Saturday, March 28, 2009

What Was That Like

It was one thing ten years ago to feel ready to say goodbye to condominium living and to buy a single-family house.

It was a qualitatively different experience to buy a home with a staircase connecting its two floors.

Steps as part of everyday life – I was wooed by the prospect of coming down in the morning with a hand on the railing, of climbing upstairs at the end of each long day. Many a Saturday morning, I would carry a small canister vacuum cleaner and dig the nozzle deep into each corner where tread and riser and stringer met. Occasionally I got to sit on one carpeted step and talk to a cat seated above me on another; the perspective – somewhere between one level of the house and the other – intrigued me. And an animal and I got to see eye to eye.

One day six years ago I ended up sitting on a landing of the staircase in circumstances I could not have foreseen. It was at the end of a summer work day, and I had gotten home first. With my back against the wall, I was as rattled as I had been in a long time.

Summer routine had had me upstairs changing into walking shorts and T-shirt when I heard an unaccustomed cry from one of the two cats. By the time I got downstairs, the larger of the two cats was lying on the hardwood kitchen floor. A cat that had greeted me at the front door fifteen minutes earlier, as demonstrative and social as ever, had died suddenly and now lay still, unmoving, eyes open.

I remember saying the cat’s name out loud several times as I touched, tested, tried for some sign of revival. I remember looking around me and wondering whether there was anything to do. I remember the other cat coming closer and sniffing at what remained of her former companion.

I knew at the time nothing of what I would learn in the next few days from the web, searching by some combination of asymptomatic and cat and sudden death. I would eventually discover how common it was for pet-owners to record online their experiences of this kind of major disruption in the life of their household. It was important for them to tell what it was like. At that moment, however, I was alone and face to face with the totally unexpected, illogical, and strangely nameless.

So I looked for a place to wait out this solitary time. I had arranged a nearby dish towel over the cat, a towel clean and large enough to cover most of him. I could think at that moment of none of the usual chairs or sofas or recliners that felt suitable for the wait before me. Nothing habitual or comfortable could provide the kind of space I needed to think through how I was going to explain within a half hour the news I had.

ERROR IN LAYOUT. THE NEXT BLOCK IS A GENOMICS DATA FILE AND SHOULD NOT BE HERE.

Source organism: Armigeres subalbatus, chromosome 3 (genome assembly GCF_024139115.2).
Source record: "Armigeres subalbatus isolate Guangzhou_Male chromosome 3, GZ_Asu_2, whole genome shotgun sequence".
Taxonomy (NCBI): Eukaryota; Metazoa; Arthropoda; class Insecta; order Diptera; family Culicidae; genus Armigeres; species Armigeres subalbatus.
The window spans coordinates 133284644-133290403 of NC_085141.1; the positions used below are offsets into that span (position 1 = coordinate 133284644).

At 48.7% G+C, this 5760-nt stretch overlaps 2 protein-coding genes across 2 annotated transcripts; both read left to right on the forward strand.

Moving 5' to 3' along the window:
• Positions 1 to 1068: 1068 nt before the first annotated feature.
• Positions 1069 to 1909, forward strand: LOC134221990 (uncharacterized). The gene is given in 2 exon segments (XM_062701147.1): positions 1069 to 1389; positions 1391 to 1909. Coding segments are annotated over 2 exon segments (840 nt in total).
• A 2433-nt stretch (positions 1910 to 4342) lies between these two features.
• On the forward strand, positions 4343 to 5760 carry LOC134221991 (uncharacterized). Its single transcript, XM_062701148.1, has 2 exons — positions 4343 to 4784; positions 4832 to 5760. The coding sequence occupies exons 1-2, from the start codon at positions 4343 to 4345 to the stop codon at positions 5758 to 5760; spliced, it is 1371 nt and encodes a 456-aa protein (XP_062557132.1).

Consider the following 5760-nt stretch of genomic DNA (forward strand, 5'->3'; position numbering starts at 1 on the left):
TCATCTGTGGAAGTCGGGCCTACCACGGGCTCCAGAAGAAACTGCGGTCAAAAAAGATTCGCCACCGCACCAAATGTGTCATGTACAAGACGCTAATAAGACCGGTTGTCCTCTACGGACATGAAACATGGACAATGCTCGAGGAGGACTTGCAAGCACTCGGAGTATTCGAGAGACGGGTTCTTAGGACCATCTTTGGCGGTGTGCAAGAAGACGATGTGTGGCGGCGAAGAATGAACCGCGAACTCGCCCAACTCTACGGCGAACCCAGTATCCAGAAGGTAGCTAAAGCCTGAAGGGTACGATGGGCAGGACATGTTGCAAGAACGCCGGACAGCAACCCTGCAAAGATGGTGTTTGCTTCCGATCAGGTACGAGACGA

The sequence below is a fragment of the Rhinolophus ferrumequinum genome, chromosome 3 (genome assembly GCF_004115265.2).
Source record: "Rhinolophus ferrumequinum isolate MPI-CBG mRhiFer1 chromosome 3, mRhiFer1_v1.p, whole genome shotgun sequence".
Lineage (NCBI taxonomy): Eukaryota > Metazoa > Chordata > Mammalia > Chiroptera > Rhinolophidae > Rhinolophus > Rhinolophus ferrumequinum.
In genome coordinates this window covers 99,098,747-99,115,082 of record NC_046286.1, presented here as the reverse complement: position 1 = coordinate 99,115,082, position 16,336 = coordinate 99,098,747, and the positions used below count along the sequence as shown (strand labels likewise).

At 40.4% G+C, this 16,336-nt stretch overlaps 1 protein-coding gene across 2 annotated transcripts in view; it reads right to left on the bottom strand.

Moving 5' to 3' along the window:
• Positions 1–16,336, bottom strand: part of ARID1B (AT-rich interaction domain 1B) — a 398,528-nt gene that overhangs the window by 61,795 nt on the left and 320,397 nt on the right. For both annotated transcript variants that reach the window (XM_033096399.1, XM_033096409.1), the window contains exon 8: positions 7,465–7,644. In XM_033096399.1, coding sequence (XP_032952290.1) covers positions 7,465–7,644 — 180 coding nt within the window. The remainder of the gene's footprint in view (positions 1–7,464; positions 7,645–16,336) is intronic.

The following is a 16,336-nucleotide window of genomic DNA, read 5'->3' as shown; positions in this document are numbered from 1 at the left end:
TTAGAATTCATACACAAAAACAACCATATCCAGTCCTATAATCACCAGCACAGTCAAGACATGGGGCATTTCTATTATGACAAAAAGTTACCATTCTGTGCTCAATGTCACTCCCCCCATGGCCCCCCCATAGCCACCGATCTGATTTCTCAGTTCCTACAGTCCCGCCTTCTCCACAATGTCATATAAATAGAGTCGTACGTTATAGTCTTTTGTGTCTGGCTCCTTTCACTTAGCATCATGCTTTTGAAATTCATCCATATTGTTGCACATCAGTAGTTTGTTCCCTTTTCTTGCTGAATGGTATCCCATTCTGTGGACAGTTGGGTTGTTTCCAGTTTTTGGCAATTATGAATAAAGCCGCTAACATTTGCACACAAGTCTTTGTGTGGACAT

I did not want my visible distress to be alarming. I needed words to have ready to say that something very sad had happened but that it was nothing tragic.

And so my place on the landing. That in-between place. That I-don’t-know-where-else-to-be space.

These past two months, I took part in packing up items from that household, thinking at times of places in the house and significant events that had occurred there.

That landing stays with me.

I find myself now thinking about the wait that day. What had that been like? I don’t remember ever telling anyone about that half hour. I don’t remember wanting anyone to ask me what it had been like. But I should have.

I am ready for that kind of question these days. My words, recorded here in a blog, are an attempt to acknowledge that it is an important question to hear and an important question to answer.

In a way I am getting ready for that question about this time in my life, getting ready for anyone who might one day ask, “What was that like?”

Photo from Stairs UK


Ur-spo said...

I enjoy reading your entries; you make something like a stair case a place for deep thought and philosophy.

John said...

Sometimes a few steps on which to sit are all that's needed to get to wondering.